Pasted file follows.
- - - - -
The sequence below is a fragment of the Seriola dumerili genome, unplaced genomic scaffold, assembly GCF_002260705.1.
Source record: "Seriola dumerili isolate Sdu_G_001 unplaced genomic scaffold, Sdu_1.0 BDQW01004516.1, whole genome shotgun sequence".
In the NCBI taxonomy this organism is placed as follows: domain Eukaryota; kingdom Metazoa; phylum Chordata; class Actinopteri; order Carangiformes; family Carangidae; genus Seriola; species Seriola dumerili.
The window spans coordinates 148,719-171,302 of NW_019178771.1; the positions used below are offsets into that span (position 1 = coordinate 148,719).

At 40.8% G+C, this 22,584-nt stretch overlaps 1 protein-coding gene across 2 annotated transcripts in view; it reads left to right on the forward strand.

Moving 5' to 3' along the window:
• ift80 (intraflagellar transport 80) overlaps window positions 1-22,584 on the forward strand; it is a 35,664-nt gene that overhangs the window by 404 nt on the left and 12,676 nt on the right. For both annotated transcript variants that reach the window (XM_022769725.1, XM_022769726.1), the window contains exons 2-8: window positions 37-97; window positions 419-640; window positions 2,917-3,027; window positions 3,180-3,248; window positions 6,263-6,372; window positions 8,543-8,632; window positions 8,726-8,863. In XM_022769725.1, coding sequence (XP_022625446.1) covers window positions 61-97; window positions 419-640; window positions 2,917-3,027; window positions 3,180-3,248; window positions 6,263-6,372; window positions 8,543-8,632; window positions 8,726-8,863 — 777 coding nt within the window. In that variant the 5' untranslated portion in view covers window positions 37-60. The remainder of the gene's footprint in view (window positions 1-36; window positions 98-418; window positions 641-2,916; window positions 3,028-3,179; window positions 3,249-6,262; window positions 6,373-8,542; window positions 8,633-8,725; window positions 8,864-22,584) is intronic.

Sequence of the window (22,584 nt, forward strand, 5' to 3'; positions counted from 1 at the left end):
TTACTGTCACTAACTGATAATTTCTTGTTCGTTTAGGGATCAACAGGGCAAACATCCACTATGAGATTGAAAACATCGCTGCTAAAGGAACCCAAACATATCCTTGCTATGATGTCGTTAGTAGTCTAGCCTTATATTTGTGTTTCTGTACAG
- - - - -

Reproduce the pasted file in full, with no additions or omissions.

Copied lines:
The sequence below is a fragment of the Seriola dumerili genome, unplaced genomic scaffold, assembly GCF_002260705.1.
Source record: "Seriola dumerili isolate Sdu_G_001 unplaced genomic scaffold, Sdu_1.0 BDQW01004516.1, whole genome shotgun sequence".
In the NCBI taxonomy this organism is placed as follows: domain Eukaryota; kingdom Metazoa; phylum Chordata; class Actinopteri; order Carangiformes; family Carangidae; genus Seriola; species Seriola dumerili.
The window spans coordinates 148,719-171,302 of NW_019178771.1; the positions used below are offsets into that span (position 1 = coordinate 148,719).

At 40.8% G+C, this 22,584-nt stretch overlaps 1 protein-coding gene across 2 annotated transcripts in view; it reads left to right on the forward strand.

Moving 5' to 3' along the window:
• ift80 (intraflagellar transport 80) overlaps window positions 1-22,584 on the forward strand; it is a 35,664-nt gene that overhangs the window by 404 nt on the left and 12,676 nt on the right. For both annotated transcript variants that reach the window (XM_022769725.1, XM_022769726.1), the window contains exons 2-8: window positions 37-97; window positions 419-640; window positions 2,917-3,027; window positions 3,180-3,248; window positions 6,263-6,372; window positions 8,543-8,632; window positions 8,726-8,863. In XM_022769725.1, coding sequence (XP_022625446.1) covers window positions 61-97; window positions 419-640; window positions 2,917-3,027; window positions 3,180-3,248; window positions 6,263-6,372; window positions 8,543-8,632; window positions 8,726-8,863 — 777 coding nt within the window. In that variant the 5' untranslated portion in view covers window positions 37-60. The remainder of the gene's footprint in view (window positions 1-36; window positions 98-418; window positions 641-2,916; window positions 3,028-3,179; window positions 3,249-6,262; window positions 6,373-8,542; window positions 8,633-8,725; window positions 8,864-22,584) is intronic.

Sequence of the window (22,584 nt, forward strand, 5' to 3'; positions counted from 1 at the left end):
TTACTGTCACTAACTGATAATTTCTTGTTCGTTTAGGGATCAACAGGGCAAACATCCACTATGAGATTGAAAACATCGCTGCTAAAGGAACCCAAACATATCCTTGCTATGATGTCGTTAGTAGTCTAGCCTTATATTTGTGTTTCTGTACAG